All About Hermann’s Tortoises


February 15th, 2013

Summary

Testudo hermanni are small to medium sized tortoises that can make charming pets if their care requirements are met. As juveniles they possess attractive yellow and black markings, but these can fade with age. Adult males have a long and thick pointy tail, which helps to distinguish them from females. This species occurs naturally in Mediterranean Europe. Due to habitat destruction and poaching for the pet trade Hermann’s tortoises are (Dec/2012) IUCN Red list category – near threatened (don’t worry, ours are captive bred). Hermann’s tortoises are micro chipped and require specific CITES documentation to be legally kept and sold in the UK, please ask a friendly member of staff for more information regarding this.

Adult size:

  • T. hermanni rarely grow larger than 18 cm (7.5 inches)

Life span:

  • The oldest known Hermann’s tortoise in the UK was over 110 years! This is a rare case, but a happy and healthy Hermann’s tortoise should be expected to live for over 50 years so they are certainly a long term commitment.

Considerations before purchases

  • Who will look after your new pet if you are away?
  • Can you provide fresh food for your pet?
  • Are you prepared to take on an animal that could live for over 50 years?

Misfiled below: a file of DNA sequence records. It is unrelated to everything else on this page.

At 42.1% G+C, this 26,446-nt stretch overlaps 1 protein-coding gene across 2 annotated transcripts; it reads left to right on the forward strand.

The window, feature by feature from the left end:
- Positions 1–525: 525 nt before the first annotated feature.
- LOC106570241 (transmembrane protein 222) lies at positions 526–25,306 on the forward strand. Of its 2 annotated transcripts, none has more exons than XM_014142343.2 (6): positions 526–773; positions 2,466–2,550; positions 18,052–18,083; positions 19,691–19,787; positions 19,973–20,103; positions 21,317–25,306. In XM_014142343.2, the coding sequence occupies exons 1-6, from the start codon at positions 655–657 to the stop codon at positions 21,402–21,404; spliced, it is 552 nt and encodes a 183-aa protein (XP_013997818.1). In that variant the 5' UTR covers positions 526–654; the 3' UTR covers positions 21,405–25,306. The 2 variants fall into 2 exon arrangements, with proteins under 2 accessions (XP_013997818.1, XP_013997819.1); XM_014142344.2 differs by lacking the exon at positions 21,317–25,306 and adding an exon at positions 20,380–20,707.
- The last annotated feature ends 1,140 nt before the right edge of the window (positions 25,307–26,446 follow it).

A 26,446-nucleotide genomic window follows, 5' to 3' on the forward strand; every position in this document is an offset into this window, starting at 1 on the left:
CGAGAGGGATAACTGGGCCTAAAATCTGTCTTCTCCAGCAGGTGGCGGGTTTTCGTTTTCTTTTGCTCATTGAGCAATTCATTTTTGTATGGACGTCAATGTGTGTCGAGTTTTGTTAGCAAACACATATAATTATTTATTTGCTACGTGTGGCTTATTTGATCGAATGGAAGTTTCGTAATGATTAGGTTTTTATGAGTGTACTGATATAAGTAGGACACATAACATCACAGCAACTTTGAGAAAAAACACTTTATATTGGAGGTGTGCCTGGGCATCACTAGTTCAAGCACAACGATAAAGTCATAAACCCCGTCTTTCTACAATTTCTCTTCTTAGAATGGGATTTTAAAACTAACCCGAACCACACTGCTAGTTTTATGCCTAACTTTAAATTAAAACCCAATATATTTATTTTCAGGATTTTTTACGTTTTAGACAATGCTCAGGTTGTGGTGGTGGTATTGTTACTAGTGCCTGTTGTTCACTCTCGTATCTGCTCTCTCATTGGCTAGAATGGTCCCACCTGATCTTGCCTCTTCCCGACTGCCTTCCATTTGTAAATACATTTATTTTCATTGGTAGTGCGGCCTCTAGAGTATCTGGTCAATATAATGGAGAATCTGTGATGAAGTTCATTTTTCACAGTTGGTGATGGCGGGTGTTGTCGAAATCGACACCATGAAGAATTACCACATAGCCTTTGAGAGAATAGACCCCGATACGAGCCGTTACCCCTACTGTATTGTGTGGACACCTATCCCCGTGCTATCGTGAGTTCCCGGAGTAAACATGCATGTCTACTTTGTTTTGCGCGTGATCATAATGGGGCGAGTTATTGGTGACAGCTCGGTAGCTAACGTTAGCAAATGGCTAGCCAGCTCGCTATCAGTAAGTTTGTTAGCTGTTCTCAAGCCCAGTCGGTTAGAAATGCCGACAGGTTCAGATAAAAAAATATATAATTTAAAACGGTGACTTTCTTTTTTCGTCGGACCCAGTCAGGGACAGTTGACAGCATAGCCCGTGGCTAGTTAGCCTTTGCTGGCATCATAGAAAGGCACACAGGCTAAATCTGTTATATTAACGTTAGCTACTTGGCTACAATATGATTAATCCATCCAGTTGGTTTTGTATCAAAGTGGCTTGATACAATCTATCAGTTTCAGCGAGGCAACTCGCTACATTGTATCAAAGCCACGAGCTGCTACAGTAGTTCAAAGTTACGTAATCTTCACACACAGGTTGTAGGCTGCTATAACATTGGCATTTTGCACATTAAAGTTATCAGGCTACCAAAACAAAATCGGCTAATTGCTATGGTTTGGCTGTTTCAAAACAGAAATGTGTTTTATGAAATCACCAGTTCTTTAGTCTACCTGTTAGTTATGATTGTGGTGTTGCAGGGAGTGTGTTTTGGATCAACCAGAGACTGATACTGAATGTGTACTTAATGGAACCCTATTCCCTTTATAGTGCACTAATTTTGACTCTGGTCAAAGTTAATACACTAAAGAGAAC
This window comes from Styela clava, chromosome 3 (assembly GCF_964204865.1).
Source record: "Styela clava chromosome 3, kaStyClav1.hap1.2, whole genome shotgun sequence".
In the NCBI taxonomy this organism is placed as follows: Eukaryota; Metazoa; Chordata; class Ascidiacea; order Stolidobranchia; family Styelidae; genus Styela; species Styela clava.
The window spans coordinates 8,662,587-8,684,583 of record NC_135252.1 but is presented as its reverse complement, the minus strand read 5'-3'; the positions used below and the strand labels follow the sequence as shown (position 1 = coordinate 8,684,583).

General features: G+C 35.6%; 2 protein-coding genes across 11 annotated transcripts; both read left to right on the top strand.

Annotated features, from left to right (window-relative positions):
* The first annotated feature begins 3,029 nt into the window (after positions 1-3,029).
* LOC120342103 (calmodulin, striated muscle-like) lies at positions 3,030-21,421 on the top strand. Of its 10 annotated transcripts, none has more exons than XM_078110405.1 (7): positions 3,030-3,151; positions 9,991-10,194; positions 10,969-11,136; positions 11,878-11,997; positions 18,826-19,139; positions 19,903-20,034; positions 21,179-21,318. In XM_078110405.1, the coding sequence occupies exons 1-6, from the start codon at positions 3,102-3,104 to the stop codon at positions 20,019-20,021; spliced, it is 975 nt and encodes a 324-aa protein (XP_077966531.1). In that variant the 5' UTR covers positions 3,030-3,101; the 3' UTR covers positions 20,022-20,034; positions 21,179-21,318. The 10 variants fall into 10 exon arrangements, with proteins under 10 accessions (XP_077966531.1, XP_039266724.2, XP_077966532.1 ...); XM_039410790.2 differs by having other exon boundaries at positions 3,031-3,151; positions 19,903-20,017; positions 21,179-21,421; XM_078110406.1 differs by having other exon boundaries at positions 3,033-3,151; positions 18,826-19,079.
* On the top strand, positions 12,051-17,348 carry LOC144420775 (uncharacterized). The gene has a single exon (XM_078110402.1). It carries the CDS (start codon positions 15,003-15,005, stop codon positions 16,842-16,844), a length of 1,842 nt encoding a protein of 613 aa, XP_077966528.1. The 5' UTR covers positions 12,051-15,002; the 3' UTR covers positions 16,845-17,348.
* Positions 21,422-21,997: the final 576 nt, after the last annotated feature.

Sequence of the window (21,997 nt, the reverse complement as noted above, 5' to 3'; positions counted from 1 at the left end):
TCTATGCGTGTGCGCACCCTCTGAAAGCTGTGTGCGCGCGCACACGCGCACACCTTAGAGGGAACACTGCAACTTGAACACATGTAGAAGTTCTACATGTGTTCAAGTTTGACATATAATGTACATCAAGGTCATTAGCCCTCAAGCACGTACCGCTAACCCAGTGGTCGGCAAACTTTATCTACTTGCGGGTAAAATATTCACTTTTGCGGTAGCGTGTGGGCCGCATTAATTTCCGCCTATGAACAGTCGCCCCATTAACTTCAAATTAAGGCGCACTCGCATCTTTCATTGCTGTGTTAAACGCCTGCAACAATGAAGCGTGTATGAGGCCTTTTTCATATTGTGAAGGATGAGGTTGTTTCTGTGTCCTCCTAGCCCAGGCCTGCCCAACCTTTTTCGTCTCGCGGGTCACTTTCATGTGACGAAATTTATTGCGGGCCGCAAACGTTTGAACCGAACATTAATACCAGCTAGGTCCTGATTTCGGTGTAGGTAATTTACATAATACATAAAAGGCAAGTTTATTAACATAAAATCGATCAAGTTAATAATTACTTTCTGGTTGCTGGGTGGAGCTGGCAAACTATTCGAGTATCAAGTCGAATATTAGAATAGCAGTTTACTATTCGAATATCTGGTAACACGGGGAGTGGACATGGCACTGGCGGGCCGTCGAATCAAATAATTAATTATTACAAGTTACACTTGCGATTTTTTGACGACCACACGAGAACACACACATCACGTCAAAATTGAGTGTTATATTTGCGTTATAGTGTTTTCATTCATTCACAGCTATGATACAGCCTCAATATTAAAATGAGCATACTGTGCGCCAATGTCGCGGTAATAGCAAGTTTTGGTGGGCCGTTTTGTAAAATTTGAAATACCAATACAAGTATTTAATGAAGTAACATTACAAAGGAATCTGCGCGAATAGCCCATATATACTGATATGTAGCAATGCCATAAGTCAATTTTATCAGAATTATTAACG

• Is the rest of the family happy to live with a tortoise?
  • Can you afford all the equipment necessary to keep your pet happy?
  • Have you done your research on Hermann’s tortoises and their relevant care?

Handling

Tortoises do not generally enjoy being handled. Care should be taken to avoid dropping your tortoise whilst handling. They have very strong legs, so support your tortoise firmly at all times whilst handling. Approximately 10-15 minutes 3-4 times a week is a suitable amount of time for handling, but this may vary depending on the particular tortoise. Do not handle your tortoise for at least 24hrs when you first take them home to allow them to settle in to the new surroundings.

It is important for hygiene reasons to wash your hands with an anti-bacterial hand wash before and after handling your tortoise.